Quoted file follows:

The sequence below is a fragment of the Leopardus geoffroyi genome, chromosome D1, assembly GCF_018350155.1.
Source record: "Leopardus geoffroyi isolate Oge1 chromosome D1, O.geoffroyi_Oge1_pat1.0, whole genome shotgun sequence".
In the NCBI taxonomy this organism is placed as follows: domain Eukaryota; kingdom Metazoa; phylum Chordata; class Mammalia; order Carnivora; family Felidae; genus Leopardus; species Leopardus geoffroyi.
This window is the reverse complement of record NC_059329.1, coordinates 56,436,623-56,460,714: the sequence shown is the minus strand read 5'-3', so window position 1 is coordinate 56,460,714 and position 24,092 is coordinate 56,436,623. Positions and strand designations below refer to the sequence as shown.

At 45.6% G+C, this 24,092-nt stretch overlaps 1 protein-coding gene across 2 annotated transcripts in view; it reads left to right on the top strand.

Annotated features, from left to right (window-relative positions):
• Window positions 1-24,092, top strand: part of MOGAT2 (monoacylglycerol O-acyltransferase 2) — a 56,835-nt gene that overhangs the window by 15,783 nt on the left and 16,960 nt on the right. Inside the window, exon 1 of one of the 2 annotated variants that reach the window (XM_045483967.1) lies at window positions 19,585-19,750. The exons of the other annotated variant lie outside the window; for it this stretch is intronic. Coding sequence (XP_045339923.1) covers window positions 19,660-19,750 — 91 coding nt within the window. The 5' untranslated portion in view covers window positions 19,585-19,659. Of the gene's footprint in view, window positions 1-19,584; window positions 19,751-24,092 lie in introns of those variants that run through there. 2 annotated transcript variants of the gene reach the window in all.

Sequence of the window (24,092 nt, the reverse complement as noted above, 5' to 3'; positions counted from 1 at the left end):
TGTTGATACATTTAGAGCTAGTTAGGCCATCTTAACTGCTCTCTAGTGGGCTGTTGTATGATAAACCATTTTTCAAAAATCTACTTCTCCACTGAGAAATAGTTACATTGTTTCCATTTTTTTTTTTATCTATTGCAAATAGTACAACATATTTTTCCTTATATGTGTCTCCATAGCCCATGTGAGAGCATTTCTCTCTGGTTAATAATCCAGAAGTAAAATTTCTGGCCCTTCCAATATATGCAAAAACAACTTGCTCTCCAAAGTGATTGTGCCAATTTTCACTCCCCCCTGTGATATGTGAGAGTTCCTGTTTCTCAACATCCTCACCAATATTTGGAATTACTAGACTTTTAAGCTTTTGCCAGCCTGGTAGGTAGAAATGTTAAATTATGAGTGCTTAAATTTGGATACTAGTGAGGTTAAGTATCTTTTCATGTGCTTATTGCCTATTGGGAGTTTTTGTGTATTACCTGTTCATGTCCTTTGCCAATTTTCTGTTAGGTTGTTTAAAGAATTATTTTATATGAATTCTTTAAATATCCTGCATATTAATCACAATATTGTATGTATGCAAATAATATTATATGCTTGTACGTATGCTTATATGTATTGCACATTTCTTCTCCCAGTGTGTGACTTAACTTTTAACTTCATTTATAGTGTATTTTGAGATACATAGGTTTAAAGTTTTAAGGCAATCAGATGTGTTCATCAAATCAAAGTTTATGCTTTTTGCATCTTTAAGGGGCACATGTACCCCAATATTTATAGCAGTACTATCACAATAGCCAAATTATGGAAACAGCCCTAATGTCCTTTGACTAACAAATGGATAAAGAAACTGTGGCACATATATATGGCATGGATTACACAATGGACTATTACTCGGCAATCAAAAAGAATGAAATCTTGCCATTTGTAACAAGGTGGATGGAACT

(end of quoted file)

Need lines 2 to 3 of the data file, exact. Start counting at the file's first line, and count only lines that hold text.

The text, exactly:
Source record: "Leopardus geoffroyi isolate Oge1 chromosome D1, O.geoffroyi_Oge1_pat1.0, whole genome shotgun sequence".
In the NCBI taxonomy this organism is placed as follows: domain Eukaryota; kingdom Metazoa; phylum Chordata; class Mammalia; order Carnivora; family Felidae; genus Leopardus; species Leopardus geoffroyi.